US20130197647A1 - Expandable spinal interbody and intravertebral body devices - Google Patents

Expandable spinal interbody and intravertebral body devices Download PDF

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Publication number
US20130197647A1
US20130197647A1 US13802110 US201313802110A US2013197647A1 US 20130197647 A1 US20130197647 A1 US 20130197647A1 US 13802110 US13802110 US 13802110 US 201313802110 A US201313802110 A US 201313802110A US 2013197647 A1 US2013197647 A1 US 2013197647A1
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Prior art keywords
portion
implant
interbody
projection
intravertebral body
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US13802110
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US9034041B2 (en )
Inventor
Madeline Wolters
Daniel Predick
Michael S. Butler
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Life Spine Inc
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Life Spine Inc
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    • A61F2310/00005The prosthesis being constructed from a particular material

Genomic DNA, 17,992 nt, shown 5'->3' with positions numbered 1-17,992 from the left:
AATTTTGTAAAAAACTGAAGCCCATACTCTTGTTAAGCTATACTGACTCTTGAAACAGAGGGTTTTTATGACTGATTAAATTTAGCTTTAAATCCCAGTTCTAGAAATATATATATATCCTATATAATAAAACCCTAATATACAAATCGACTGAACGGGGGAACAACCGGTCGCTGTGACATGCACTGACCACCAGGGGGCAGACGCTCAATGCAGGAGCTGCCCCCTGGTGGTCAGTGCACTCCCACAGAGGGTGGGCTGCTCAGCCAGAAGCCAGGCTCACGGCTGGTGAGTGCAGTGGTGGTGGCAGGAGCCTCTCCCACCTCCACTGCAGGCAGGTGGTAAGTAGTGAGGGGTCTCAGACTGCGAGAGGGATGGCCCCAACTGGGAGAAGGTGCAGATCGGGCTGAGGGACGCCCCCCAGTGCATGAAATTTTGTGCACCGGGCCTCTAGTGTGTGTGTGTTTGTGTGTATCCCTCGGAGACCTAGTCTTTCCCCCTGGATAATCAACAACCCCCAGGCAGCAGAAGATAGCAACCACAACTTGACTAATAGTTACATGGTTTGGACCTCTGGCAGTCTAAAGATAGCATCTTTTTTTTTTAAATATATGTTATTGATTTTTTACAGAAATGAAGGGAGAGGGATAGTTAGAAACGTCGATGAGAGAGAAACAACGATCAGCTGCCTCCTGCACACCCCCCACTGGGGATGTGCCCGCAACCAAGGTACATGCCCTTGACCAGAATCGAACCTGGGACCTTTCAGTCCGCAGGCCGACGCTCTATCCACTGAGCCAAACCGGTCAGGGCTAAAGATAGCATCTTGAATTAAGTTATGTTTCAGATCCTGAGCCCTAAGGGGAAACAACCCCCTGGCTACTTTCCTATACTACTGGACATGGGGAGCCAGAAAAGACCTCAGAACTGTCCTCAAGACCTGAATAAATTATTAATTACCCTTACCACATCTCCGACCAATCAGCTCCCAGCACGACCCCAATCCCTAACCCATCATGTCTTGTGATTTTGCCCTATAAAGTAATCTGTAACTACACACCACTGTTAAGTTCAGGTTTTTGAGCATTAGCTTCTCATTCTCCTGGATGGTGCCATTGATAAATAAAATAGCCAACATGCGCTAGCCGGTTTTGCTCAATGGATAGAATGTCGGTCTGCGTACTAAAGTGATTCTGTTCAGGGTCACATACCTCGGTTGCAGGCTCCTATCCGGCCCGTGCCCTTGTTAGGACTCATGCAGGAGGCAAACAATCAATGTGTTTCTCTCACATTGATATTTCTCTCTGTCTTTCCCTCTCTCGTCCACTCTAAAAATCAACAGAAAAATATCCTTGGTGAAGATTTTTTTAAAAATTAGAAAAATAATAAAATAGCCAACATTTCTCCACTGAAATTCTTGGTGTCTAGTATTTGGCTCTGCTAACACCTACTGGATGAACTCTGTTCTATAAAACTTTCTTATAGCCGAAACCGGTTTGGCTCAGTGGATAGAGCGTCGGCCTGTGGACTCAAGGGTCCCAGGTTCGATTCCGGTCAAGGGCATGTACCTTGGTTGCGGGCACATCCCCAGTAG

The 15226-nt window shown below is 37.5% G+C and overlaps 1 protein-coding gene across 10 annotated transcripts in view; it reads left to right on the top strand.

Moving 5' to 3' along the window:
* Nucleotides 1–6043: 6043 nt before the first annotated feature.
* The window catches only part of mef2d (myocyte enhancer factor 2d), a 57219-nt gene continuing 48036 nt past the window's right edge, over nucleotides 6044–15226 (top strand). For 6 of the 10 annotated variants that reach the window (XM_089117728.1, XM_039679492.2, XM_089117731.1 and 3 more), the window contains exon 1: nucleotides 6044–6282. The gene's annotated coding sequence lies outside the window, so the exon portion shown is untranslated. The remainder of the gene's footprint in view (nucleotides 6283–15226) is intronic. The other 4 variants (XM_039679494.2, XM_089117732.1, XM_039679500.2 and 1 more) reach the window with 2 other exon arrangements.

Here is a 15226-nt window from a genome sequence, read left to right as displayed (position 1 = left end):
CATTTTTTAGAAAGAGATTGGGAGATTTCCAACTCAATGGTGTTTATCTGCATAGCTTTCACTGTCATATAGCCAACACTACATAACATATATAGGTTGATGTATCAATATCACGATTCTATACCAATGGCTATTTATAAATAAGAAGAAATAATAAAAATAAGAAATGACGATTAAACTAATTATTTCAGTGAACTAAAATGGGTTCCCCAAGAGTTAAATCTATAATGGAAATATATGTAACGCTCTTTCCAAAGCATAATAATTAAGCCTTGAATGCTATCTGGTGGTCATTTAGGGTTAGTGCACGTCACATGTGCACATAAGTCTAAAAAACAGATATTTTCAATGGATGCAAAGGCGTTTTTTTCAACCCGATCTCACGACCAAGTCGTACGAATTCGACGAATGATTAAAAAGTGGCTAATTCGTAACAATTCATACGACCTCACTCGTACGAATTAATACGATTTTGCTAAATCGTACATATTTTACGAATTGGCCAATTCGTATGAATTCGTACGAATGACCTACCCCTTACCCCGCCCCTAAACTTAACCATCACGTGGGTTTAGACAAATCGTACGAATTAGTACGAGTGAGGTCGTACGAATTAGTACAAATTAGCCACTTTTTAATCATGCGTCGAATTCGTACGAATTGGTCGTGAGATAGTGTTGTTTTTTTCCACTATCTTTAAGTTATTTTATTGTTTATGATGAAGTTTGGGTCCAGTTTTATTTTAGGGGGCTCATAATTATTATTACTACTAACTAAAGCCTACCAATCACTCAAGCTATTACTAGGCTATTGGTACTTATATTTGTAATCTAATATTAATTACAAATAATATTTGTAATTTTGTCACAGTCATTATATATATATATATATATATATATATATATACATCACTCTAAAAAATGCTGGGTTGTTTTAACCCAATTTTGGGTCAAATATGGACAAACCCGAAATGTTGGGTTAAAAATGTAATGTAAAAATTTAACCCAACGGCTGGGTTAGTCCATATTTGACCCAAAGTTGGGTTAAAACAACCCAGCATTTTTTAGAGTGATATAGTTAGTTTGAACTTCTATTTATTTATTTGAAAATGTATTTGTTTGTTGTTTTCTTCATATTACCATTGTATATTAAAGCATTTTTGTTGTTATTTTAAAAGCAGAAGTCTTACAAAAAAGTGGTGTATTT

• A61F2310/00011Metals or alloys
    • A61F2310/00023Titanium or titanium-based alloys, e.g. Ti-Ni alloys

Abstract

A device for insertion into a spinal (intervertebral or intravertebral) space is expandable from a first circumference to a second circumference through axial compression of segments of the device, particularly once the device has been properly situated within a vertebral space. The interbody/intravertebral body device is characterized by a plurality of axially stacked, individual segments that are provided on a central insertion and deployment rod. Each segment includes a central plate or body to which are pivotally attached plate or leaf structures. Pivoting of the structures provides a collapsed or unexpanded position of the first circumference and an open or expanded position of the second circumference.

Description

    CROSS-REFERENCE TO RELATED PATENT APPLICATIONS
  • This application is a continuation-in-part of application Ser. No. 13/615,273, filed Sep. 13, 2012, which is a continuation-in-part of application Ser. No. 12/789,257, filed May 27, 2010, which is a divisional of application Ser. No. 11/394,719, filed Mar. 31, 2006, which claims the benefit of Provisional Application No. 60/666,945, filed Mar. 31, 2005. All of these applications are hereby incorporated herein by reference in their entireties.